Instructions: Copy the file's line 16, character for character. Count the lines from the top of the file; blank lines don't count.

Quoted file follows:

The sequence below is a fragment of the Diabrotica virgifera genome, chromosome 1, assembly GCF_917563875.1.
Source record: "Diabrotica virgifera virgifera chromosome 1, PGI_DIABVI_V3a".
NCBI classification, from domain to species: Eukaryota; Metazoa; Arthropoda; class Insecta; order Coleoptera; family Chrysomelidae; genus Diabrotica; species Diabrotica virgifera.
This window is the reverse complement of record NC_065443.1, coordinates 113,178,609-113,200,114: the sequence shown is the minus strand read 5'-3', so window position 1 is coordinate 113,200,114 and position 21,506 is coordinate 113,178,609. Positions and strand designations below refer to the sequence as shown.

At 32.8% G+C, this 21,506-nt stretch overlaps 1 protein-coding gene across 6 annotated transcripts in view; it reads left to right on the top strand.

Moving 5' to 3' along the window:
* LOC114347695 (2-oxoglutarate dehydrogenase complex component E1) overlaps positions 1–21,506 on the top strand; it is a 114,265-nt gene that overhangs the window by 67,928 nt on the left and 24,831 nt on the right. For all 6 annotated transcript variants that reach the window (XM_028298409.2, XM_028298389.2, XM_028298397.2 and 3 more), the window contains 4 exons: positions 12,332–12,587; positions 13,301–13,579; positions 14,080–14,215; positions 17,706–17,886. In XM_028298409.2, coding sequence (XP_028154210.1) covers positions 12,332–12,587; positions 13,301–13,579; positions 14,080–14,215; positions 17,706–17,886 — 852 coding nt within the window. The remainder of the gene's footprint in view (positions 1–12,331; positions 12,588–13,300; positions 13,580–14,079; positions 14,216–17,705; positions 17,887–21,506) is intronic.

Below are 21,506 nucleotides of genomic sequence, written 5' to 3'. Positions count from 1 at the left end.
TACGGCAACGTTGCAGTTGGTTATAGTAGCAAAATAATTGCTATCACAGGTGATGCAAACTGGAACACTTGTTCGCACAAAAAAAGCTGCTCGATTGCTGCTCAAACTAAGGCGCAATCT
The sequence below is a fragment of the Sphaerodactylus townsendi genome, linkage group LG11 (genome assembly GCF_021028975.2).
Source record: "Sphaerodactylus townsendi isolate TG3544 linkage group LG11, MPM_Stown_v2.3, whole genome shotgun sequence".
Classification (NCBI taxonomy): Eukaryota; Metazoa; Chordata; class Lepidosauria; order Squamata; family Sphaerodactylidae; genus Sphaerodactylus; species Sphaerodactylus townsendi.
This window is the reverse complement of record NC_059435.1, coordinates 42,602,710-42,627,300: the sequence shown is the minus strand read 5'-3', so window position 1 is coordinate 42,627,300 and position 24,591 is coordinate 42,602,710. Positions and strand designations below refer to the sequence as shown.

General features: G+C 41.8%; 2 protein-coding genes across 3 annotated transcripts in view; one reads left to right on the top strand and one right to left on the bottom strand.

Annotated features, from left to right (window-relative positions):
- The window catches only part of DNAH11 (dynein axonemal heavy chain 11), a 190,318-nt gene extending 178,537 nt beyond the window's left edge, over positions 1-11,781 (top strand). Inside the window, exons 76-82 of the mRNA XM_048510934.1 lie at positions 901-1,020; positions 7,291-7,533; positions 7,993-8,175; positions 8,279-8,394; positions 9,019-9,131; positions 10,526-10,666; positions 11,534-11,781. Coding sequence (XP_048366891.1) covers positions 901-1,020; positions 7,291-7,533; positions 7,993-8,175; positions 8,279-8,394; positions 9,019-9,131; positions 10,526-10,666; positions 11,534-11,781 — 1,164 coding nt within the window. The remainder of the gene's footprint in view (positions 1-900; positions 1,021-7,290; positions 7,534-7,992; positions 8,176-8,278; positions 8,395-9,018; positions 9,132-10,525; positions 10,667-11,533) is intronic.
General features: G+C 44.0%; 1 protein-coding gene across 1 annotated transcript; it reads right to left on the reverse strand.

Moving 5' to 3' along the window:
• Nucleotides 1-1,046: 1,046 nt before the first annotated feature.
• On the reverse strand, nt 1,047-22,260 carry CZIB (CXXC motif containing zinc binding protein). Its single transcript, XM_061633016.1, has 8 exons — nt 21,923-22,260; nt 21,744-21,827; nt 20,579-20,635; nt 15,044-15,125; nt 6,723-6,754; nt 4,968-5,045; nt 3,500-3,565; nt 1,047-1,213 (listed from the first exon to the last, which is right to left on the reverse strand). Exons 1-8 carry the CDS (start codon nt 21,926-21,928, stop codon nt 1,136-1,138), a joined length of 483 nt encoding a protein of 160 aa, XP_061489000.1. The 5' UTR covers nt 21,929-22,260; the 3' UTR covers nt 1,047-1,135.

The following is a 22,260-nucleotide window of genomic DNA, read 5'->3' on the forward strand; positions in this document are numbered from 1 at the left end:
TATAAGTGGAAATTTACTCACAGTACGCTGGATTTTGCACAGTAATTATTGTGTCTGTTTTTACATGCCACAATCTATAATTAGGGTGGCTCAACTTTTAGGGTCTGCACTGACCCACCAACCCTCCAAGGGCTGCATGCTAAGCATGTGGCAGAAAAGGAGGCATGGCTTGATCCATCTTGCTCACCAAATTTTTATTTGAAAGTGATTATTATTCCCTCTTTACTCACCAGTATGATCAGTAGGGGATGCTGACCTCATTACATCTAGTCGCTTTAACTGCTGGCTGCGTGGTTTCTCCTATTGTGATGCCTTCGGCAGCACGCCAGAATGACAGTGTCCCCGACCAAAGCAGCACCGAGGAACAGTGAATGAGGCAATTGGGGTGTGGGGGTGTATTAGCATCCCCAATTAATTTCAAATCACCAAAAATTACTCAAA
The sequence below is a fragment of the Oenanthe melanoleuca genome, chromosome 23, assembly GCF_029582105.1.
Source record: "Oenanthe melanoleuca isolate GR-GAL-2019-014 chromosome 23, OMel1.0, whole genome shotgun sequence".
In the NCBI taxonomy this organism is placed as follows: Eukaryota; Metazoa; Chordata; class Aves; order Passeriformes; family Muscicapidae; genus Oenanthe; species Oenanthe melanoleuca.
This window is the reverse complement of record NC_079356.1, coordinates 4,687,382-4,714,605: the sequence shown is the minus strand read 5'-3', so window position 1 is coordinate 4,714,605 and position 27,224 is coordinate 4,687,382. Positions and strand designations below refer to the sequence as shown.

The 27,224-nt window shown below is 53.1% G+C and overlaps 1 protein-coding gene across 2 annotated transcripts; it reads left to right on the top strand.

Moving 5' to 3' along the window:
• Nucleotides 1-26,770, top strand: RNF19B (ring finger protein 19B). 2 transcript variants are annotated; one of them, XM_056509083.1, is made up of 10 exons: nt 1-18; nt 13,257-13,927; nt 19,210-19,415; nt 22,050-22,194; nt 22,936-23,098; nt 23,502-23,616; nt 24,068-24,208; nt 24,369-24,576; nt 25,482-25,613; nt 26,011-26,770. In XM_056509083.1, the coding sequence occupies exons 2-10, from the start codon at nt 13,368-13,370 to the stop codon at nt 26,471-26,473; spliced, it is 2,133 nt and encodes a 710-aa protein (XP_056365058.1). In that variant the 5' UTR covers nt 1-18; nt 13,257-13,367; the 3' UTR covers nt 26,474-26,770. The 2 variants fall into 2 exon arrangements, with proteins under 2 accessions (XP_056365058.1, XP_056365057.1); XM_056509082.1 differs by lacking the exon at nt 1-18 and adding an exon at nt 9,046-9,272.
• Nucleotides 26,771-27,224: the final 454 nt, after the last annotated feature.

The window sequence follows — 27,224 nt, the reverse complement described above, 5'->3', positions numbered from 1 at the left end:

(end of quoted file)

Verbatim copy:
- The window catches only part of DNAH11 (dynein axonemal heavy chain 11), a 190,318-nt gene extending 178,537 nt beyond the window's left edge, over positions 1-11,781 (top strand). Inside the window, exons 76-82 of the mRNA XM_048510934.1 lie at positions 901-1,020; positions 7,291-7,533; positions 7,993-8,175; positions 8,279-8,394; positions 9,019-9,131; positions 10,526-10,666; positions 11,534-11,781. Coding sequence (XP_048366891.1) covers positions 901-1,020; positions 7,291-7,533; positions 7,993-8,175; positions 8,279-8,394; positions 9,019-9,131; positions 10,526-10,666; positions 11,534-11,781 — 1,164 coding nt within the window. The remainder of the gene's footprint in view (positions 1-900; positions 1,021-7,290; positions 7,534-7,992; positions 8,176-8,278; positions 8,395-9,018; positions 9,132-10,525; positions 10,667-11,533) is intronic.